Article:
Earle v. Myers - 207 U.S. 244 (1907)
U.S. Supreme Court
Earle v. Myers, 207 U.S. 244 (1907)
Earle v. Myers
No. 12, 388
Argued October 15, 1907
Decided December 2, 1907
207 U.S. 244
In an accounting for attorneys' fees for collection of claims against the government, this Court followed the general rule of affirming a finding of fact made and confirmed by both the courts below unless the same is clearly erroneous, and held that certain services were of the character generally designated as lobbying services and could not be allowed.
Where an administrator of an attorney performs services and incurs expenses in completing the business in which his intestate and another attorney were interested, he should be allowed therefor, and those services and expenses as well as those rendered and incurred by the intestate can be settled in one suit where the account has been treated by both parties as one account.
Where one interested in attorney fees for collection of government claims can expect nothing until the amount adjudged has been appropriated, laches will not be charged against him if he bring the suit for an accounting within a reasonable period after the passage of the appropriation act. In this case, two years was not unreasonable.
A decree of the court of appeals of the District of Columbia reversing the Supreme Court of the District as to some of the findings of fact and conclusions of law and directing a new decree to be entered in accordance with the opinion is not a final decree, and an appeal will not lie therefrom to this Court.
The appeals in the above numbers involve the judgment of the Court of Appeals of the District of Columbia (25 App.D.C. 582, sub nom. Waggaman v. Earle), which modified the decree of the Supreme Court, confirming the report of an auditor. The action was brought by the appellees against the administrator of Earle's estate for an accounting, and after issue joined it was referred to an auditor to state the account upon the pleadings and proof placed before him. The auditor reported in favor of allowing the complainant, as due the Causten estate, the sum of $7,462.20. After the report had been confirmed by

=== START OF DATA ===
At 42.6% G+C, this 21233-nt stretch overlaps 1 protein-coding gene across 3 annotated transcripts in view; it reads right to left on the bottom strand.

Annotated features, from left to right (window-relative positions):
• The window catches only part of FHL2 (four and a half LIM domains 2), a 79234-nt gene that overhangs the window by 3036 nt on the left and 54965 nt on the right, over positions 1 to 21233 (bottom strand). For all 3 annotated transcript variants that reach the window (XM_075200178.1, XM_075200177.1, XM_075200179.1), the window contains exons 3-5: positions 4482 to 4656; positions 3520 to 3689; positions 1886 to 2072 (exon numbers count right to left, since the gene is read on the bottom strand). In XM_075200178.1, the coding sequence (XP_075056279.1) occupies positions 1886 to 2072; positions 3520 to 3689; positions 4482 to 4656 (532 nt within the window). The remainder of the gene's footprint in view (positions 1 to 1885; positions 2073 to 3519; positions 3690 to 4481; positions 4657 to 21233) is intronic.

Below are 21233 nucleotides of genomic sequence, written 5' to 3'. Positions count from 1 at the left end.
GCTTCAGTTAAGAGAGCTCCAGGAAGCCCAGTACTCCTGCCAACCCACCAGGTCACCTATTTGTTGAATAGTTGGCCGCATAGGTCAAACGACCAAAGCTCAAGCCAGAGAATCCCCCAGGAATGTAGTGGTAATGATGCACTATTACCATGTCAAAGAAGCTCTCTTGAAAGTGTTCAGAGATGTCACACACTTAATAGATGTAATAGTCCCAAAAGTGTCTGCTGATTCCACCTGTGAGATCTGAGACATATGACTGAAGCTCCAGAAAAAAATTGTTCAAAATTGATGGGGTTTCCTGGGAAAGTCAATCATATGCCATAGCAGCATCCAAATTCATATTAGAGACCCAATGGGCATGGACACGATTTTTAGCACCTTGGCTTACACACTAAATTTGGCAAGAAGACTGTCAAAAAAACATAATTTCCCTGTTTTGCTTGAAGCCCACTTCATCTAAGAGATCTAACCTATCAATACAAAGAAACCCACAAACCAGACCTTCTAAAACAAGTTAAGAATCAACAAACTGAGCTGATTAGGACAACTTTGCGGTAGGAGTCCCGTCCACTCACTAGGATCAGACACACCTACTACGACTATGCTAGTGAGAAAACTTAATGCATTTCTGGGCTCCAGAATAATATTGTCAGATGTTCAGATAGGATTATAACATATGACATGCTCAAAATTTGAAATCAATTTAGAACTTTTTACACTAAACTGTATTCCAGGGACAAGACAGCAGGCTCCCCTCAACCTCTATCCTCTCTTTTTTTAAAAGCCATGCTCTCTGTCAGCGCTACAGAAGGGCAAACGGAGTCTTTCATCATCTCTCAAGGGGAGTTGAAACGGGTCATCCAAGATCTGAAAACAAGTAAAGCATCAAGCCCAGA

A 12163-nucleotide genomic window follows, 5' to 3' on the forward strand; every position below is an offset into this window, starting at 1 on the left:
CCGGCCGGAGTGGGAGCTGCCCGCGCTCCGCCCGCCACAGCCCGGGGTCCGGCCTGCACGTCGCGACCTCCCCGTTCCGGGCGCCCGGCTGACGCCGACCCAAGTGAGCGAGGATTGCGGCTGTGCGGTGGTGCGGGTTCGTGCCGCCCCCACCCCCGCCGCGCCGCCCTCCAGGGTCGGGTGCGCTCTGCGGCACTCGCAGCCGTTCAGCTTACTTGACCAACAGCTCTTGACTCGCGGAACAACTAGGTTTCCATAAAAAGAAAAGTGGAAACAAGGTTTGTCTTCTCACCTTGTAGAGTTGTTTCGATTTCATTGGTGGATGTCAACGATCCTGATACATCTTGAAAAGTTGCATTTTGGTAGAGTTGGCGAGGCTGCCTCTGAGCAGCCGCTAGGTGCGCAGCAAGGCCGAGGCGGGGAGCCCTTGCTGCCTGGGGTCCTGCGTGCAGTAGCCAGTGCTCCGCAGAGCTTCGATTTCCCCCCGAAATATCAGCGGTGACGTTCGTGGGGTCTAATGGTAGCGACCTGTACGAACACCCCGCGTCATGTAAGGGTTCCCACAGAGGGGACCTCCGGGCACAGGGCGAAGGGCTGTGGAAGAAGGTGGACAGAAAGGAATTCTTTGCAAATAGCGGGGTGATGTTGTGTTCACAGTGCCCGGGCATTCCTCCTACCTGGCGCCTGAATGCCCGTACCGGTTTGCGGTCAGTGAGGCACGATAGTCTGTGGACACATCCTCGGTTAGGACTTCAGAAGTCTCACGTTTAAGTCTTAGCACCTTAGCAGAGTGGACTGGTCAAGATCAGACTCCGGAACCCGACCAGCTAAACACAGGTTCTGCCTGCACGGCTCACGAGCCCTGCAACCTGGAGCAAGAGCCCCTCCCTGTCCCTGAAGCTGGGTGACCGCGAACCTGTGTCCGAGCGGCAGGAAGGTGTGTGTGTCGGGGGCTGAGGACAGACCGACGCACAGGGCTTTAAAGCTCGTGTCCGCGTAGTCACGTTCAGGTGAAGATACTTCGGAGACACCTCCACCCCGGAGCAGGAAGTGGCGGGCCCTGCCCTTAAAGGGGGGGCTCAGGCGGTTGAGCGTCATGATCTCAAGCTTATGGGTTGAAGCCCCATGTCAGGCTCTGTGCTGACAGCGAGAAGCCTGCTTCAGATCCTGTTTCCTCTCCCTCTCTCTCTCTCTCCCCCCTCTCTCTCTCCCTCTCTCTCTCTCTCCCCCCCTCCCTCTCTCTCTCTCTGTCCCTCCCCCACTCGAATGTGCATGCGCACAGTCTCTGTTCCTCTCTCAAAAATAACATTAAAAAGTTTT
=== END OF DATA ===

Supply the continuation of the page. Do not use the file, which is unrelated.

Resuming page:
the Supreme Court, each side took an appeal and the Court of Appeals reversed some of the findings and conclusions of law of the court below, and directed a new decree to be entered in accordance with the opinion of the court. The defendants appealed from that order to this Court, and that appeal is the above number 12.
Fearing that there might be some doubt as to the finality of this decree for the purpose of an appeal to this Court, the parties, pursuant to the decree of the Court of Appeals, took the case down to the trial court, which referred it to the auditor, who restated the account in accordance with the direction of the Court of Appeals, to which exceptions were filed by the defendant, which were overruled, the auditor's report confirmed and another decree entered, from which an appeal was taken to the Court of Appeals and there affirmed, and from the decree of affirmance an appeal has been taken to this Court and allowed, which is number 388.
The material facts which appear in the record are the following: for many years, a series of attempts had been made to secure legislation from Congress looking to the payment of claims made by American citizens for damages arising from illegal seizure of their vessels by the government of France, which the United States had by treaty undertaken to pay. Such attempts had been unsuccessful, until at length an act was passed by Congress, chapter 25 of the Laws of 1885 (23 Stat. 283), which provided for the ascertaining of claims of American citizens for spoliation prior to the thirty-first of July, 1801.